Conflict of Interest (COI) FAQs
Accessing the COI System
How do I access the Cayuse Outside Interests (COI) site?
- Open a browser and type https://nyu.app.cayuse.com in the address bar. OR
- Log in to NYU Home access the “WORK” tab and under “Administrative Systems” select “Conflict of Interest”.
How do I log in to Cayuse Outside Interests?
You will use the same Single Sign On usename and password for NYU. When you log in you will see the Cayuse Platform Home page. If you have any issues logging into Cayuse Outside Interests contact email@example.com.
Who do I contact if I'm having trouble accessing the Cayuse Outside Interests system? E.g. I'm receiving an error message.
Email eResearch.firstname.lastname@example.org with a detailed explanation of the error message and provide screen shots whenever possible.
Who do I contact if I'm have technical issues with the Cayuse Outside Interests system?
Email eResearch.email@example.com with a detailed explanation of the error and provide screen shots whenever possible.
How do I make changes to my certification?
Refer to the Adhoc Updates User Guide for more information.
To update your certifications go to the dashboard profile in Cayuse COI (Outside Interests). You can log in from the email you receive from Cayuse Outside Interests or log in directly to the dashboard profile to submit a certification.
How does a User (NYU WSQ employee) create a Research Certification?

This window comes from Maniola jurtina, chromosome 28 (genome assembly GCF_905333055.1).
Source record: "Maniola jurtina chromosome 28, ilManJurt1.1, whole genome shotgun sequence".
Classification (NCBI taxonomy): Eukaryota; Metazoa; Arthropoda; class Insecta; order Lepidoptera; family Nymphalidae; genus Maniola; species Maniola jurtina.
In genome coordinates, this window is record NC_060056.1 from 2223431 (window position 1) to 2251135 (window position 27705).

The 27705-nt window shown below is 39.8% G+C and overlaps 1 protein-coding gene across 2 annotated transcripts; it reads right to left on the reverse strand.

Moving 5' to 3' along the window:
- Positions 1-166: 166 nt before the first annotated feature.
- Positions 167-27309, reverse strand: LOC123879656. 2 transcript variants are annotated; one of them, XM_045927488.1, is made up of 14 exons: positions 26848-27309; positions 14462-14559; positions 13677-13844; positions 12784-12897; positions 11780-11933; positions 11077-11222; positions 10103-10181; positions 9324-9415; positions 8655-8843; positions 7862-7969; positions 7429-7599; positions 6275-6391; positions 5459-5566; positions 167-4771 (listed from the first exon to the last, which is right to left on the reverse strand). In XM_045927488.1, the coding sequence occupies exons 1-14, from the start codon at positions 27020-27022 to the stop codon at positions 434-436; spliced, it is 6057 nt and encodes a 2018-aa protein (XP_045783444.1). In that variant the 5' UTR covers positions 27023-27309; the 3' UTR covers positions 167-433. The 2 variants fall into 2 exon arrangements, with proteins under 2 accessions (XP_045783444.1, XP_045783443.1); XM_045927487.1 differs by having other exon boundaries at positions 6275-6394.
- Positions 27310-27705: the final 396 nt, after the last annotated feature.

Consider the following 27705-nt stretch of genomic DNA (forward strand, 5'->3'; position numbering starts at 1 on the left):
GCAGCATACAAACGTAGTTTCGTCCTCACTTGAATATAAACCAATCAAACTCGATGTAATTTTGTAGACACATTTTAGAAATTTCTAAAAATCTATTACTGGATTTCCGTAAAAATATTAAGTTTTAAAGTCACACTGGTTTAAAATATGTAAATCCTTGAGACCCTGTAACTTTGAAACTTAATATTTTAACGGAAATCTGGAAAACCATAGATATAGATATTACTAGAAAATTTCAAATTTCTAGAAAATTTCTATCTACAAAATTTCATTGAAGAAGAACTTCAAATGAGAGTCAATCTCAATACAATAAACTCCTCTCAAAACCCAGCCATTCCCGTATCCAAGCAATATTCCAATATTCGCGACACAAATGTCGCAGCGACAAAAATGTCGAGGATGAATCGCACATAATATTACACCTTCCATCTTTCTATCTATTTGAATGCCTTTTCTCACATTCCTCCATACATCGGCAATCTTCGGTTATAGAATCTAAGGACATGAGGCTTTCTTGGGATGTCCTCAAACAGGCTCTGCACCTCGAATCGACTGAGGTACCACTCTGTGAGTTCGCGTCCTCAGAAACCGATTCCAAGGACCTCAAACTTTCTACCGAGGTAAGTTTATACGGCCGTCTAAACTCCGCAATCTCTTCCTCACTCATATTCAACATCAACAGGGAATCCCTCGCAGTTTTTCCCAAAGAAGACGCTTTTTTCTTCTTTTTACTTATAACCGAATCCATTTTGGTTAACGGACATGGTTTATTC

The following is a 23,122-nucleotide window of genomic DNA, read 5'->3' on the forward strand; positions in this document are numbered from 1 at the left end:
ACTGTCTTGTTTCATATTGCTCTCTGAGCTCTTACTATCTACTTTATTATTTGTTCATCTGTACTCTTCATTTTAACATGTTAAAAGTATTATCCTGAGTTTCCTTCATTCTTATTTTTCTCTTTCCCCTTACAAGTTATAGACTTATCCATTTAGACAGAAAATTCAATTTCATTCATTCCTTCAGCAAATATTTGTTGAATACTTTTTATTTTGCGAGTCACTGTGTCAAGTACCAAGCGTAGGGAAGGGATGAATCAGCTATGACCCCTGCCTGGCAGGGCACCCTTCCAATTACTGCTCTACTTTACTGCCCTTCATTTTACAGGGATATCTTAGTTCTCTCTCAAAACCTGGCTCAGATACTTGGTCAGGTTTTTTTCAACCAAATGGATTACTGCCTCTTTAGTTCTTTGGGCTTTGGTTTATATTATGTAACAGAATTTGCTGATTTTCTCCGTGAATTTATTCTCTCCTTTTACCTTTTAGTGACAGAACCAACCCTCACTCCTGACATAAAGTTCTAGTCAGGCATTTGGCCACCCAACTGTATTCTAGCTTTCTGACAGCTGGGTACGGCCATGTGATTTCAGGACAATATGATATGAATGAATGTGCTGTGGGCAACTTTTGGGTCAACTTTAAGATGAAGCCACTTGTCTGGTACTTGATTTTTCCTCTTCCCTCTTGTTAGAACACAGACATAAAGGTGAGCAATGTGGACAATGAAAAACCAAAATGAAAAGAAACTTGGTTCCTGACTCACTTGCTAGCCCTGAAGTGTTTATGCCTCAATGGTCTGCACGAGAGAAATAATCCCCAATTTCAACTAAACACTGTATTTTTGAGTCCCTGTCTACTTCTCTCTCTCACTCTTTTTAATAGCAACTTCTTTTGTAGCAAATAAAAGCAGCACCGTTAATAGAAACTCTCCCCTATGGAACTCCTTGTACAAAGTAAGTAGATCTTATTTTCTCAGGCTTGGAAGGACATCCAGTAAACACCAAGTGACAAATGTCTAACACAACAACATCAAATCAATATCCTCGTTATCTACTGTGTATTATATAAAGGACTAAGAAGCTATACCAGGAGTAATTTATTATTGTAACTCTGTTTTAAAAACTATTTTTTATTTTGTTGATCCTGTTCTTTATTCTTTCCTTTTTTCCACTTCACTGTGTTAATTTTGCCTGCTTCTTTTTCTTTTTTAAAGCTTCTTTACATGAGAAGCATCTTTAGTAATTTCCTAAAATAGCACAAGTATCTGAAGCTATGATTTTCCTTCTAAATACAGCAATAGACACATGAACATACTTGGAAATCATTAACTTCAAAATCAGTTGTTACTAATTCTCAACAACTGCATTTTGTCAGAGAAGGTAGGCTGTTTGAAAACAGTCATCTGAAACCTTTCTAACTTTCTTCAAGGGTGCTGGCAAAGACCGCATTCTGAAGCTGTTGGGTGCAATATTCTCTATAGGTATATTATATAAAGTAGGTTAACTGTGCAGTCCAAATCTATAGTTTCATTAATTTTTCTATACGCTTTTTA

Research certifications are automatically created based on a proposal submission via Cayuse SP. Research certifications are now automated via Cayuse Outside Interests.
I am a Department Administrator and I am not able to see my PI's certifications. What should I do?
You will be able to view the status of your PI's disclosures by accessing the relevant Cayuse SP record. Access to the COI system is no longer required.
Should a PI or Department Administrator upload to the SP record screen shots of the annual and research disclosure associated with the specific sponsored project as verification that the process was completed in the NYU COI system?
Does NIH interpret the terms "spouse" and "marriage" to include legally-recognized, same-sex spouses/marriages?
Yes. All NIH grant programs and research and development (R&D) contract programs now interpret the terms "spouse" and “marriage” to include same-sex spouses/marriages. Under this policy, a same-sex relationship between two individuals is recognized as a marriage if (1) the state or other jurisdiction, whether foreign or domestic, where the couple was married recognizes the marriage under its laws or (2) the state or other jurisdiction where the couple currently resides recognizes the relationship as a legally valid marriage.
The COI system asks for the date I took the training course. I am not sure what training this refers to and doubt I remember the date. What is the best way for me to answer this question?
This question refers to the Conflict of Interest training provided by CITI. You can sign into the system at https://www.citiprogram.org and verify your information. Please enter that date in the COI system to complete the Research Initiated Disclosure. Refer to the Conflict of Interest Required Training page.
Where do I find the policy? What part of the policy specifically addresses sponsored programs?
- View the Policy on Academic Conflict of Interest and Conflict of Commitment.
- View the Addendum on Conflicts of Interest in Research and Other Sponsored Projects.
- View May 23, 2014 memo (PDF) re: implementation of COI system.
Is there guidance specific to consulting arrangements?